Many folks would like to see us back on the Moon and developing its resources.

Saturday, January 19, 2008

Mercury fly-by a success.

Thanks to your eyes out there, I am reminded that we had a most news
worthy event taking place at planet Mercury.
MESSENGER made a successful fly-by.
- LRK -

As NASA�s MESSENGER neared Mercury on January 14, 2008, the spacecraft
took this image of the planet�s full crescent. The image shows portions
of Mercury previously seen by Mariner 10, but when Mariner 10 flew by
the planet at each of its encounters, the sun was nearly overhead. For
this MESSENGER flyby, in contrast, the sun is shining obliquely on
regions near the day/night boundary (called the terminator) on the
right-hand side of the crescent, revealing the surface topography. This
image illustrates how MESSENGER, during its future flybys and subsequent
orbital mission, will teach scientists much about the portion of Mercury
already imaged by Mariner 10. Credit: NASA/Johns Hopkins University
Applied Physics Laboratory/Carnegie Institution of Washington

MESSENGER images of Mercury

Thanks for looking up with me.

Larry Kellogg

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Did you catch this about the Mercury fly-by?

Bob MacBird
Conroe, Texas

Merury fly-b a success
R. Colin Johnson
EE Times

(01/16/2008 11:49 AM EST)
PORTLAND, Ore. � The U.S. Messenger spacecraft has flown its first
successful fly-by of the planet Mercury.
Messenger, which stands for Mercury Surface Space-Environment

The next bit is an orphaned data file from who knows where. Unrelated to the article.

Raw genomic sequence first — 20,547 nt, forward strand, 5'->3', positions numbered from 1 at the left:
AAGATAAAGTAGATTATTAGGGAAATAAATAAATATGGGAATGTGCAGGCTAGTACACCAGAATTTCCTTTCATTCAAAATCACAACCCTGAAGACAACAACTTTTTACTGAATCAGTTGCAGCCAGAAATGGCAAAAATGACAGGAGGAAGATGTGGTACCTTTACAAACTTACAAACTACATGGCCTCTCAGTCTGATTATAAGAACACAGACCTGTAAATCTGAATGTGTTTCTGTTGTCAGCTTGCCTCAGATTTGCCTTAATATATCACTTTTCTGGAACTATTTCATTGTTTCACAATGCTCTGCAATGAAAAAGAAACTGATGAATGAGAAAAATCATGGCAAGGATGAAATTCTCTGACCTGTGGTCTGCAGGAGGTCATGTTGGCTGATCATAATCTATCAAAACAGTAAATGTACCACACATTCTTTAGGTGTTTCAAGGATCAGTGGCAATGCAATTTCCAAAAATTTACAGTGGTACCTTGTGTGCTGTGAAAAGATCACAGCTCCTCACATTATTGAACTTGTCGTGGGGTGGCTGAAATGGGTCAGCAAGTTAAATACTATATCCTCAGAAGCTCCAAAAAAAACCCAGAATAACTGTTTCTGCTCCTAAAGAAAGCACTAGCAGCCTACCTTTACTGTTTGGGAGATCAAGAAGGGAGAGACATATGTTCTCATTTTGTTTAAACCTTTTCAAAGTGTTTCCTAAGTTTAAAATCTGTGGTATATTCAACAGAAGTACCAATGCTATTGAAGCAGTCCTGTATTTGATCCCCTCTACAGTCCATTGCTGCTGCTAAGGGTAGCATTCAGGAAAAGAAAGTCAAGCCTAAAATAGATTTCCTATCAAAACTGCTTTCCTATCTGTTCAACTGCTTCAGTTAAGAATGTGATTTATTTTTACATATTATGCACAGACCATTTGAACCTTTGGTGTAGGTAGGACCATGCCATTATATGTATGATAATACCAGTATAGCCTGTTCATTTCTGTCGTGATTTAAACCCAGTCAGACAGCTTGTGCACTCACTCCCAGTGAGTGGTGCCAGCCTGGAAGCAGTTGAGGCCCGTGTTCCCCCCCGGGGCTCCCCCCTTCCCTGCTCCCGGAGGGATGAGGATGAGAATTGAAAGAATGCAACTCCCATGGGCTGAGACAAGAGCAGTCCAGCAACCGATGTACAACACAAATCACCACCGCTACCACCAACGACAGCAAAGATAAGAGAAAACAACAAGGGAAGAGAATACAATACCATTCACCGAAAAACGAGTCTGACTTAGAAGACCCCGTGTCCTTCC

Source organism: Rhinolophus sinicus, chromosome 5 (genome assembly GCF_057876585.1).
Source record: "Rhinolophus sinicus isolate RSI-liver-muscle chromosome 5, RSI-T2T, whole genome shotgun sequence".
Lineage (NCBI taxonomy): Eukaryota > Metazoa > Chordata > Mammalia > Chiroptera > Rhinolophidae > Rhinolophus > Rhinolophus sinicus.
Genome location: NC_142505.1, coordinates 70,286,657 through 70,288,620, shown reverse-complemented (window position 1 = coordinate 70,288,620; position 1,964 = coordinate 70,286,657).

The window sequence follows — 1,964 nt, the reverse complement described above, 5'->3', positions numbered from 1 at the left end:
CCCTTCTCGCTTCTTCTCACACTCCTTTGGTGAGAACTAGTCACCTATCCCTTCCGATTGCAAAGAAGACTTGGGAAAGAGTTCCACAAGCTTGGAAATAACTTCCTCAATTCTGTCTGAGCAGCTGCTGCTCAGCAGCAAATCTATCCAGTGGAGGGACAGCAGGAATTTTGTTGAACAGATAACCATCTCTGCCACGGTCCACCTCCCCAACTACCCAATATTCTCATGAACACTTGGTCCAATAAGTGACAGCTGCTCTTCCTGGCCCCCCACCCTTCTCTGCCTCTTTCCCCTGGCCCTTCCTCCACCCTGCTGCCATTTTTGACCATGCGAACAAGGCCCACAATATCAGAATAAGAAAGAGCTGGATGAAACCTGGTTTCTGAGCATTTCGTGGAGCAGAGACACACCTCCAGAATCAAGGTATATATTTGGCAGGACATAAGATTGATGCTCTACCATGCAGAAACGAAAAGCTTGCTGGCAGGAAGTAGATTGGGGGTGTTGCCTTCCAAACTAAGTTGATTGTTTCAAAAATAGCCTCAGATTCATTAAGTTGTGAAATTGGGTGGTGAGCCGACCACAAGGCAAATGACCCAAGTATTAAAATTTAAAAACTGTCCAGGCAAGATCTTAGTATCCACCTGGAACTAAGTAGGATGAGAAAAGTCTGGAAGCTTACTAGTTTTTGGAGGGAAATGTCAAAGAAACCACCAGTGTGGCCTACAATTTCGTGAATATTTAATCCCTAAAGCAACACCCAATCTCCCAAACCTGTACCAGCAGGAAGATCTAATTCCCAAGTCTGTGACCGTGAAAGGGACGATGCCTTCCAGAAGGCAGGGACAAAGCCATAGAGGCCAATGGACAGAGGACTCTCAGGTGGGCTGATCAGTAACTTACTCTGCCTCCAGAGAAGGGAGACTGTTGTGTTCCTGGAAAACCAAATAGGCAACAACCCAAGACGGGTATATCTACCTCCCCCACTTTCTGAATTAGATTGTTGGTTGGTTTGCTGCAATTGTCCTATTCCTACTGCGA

Geochemistry and Ranging, will perform the most detailed survey of the
closest planet to the Sun. Already having flown by Venus, which is
between Earth and Mercury, the spacecraft is now training its
instruments on the final destination--orbit around Mercury in 2011, just
in time to observing the effects of the peak sunspot season.

MErcury Surface, Space ENvironment, GEochemistry, and Ranging

January 18, 2008
*MESSENGER�s Mercury Flyby Science Data Now Safely on Earth*

A day after its successful flyby of Mercury, the MESSENGER spacecraft
turned toward Earth on Tuesday and began downloading the 500 megabytes
of data that had been stored on the solid-state recorder during the
encounter. All of those data, including 1,213 images from the Mercury
Dual Imaging System (MDIS) cameras, have now been received by the
Science Operations Center at the Johns Hopkins University Applied
Physics Laboratory in Laurel, Md. [more]


Mariner 10 was a robotic space probe launched on November 3, 1973 to fly
by the planets Mercury and Venus. It was launched approximately 2 years
after Mariner 9 and was the last spacecraft in the Mariner program
(Mariner 11 and 12 were redesignated Voyager 1 and Voyager 2). The
mission objectives were to measure Mercury's environment, atmosphere,
surface, and body characteristics and to make similar investigations of
Venus. Secondary objectives were to perform experiments in the
interplanetary medium and to obtain experience with a dual-planet
gravity-assist mission.



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